It's normal to feel sad, numb, or angry following a loss. But as time passes, these emotions should become less intense as you accept the loss and start to move forward. If you aren't feeling better over time, or your grief is getting worse, it may be a sign that your grief has developed into a more serious problem, such as complicated grief or major depression. Please make an appointment with CAPS or another mental health professional if you feel stuck, or if you or anyone you know begins to feel like life isn't worth living or wishes for death. You can also find a GriefShare support group or event near you.
Adapted from UC Berkeley Grief and Loss and Helpguide.org.
Tips for Travelers with Mental Health Concerns
- Recognize that some of what you may experience is normal for everyone (aka culture shock)
- Learn the vocabulary associated with your condition before you leave the U.S.
- Bring a translated copy of any needed medical records and/or release forms
- Connect with international mental health groups and/or find someone you can trust to disclose your condition to and teach them about the support you need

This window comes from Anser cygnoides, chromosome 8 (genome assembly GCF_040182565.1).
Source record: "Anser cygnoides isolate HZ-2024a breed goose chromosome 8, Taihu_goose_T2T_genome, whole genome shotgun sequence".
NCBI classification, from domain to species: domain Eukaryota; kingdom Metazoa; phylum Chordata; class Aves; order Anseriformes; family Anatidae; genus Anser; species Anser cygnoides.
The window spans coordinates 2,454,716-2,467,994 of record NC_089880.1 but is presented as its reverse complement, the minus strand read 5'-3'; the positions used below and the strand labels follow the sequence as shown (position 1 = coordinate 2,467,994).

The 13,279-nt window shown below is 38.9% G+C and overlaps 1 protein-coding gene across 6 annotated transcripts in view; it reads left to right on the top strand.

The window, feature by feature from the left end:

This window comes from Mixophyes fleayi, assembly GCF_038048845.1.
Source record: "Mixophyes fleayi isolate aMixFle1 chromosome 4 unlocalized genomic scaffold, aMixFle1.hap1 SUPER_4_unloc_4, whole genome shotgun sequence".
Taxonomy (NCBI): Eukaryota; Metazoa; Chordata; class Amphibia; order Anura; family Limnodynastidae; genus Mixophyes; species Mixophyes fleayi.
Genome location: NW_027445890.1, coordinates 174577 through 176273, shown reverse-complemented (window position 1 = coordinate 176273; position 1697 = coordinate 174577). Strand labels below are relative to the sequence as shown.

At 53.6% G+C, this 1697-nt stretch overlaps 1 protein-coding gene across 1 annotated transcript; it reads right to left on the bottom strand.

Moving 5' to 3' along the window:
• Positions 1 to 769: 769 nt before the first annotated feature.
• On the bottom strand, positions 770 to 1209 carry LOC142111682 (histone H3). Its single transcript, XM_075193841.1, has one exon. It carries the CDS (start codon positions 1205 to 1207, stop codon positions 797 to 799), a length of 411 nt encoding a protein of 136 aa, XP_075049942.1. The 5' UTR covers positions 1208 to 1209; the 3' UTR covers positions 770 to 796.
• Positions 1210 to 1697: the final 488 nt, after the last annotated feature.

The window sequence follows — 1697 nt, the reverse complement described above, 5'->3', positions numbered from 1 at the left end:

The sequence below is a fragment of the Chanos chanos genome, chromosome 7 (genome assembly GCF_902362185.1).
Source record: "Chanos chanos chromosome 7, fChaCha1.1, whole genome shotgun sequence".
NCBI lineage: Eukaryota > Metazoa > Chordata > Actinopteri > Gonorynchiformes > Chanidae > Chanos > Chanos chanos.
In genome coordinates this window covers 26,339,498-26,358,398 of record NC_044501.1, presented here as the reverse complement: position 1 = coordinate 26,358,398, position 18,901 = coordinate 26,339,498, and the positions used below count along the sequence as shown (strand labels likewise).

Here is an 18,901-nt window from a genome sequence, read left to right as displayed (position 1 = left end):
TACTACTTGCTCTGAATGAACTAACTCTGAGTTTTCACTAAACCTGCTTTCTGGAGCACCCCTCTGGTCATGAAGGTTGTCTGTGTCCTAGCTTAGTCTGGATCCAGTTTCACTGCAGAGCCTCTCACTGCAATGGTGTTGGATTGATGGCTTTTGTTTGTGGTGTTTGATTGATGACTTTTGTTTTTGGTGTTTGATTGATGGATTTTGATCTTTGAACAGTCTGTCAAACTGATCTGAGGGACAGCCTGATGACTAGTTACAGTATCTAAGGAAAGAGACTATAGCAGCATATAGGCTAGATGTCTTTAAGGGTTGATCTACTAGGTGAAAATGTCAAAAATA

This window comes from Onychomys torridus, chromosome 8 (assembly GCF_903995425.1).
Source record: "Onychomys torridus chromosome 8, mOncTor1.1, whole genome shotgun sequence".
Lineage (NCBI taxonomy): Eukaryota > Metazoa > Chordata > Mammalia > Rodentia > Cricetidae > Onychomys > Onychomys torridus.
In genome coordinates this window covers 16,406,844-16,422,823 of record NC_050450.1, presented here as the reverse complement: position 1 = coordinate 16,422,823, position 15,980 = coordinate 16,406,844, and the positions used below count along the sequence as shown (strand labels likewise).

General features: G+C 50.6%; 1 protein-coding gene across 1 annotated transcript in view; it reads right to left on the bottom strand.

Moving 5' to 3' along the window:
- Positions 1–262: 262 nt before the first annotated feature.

- Plan for contingencies
- Remember what strategies work for you at home and use them while abroad
- Talk to your doctor before leaving to make plans for handling your medication needs
Questions to Consider If You Take Medication
- Are there pharmacies near where I will be living?
- How do I find out what overseas equivalent of medications are available? How can I get medication from home if the local medication isn't effective or if my usual medication needs to be changed or is lost?
- What if I feel my condition has improved while I'm abroad, and I stop taking medication that I'm typically on? What effects could this have? Who will I consult for medical advice about discontinuing or decreasing my medication?
- How soon do I need to consult with my clinical specialist about availability of medications abroad and the possibility of takign enough medication abroad with me to cover my entire time abroad?
- What happens if I am taking medications that are still under strict patent in the U.S. or may not be legal overseas?
- If I can't find the same medications, how much time will my doctor need to change the prescription and make sure my condition is stable before traveling abroad?
- Are there any medications that I will need to take while abroad (e.g., anti-malarial medication) that could interfere with my current medication? If so, what is the best way to manage this?
- How do I adjust my medication regimen when crossing time zones?
Content provided here is intended for informational purposes only. It is not intended for self-diagnosis or self-treatment, nor should it replace the consultation of a trained medical or mental health professional. Also, please note that outside links are not under our control, and we cannot guarantee the content contained on them.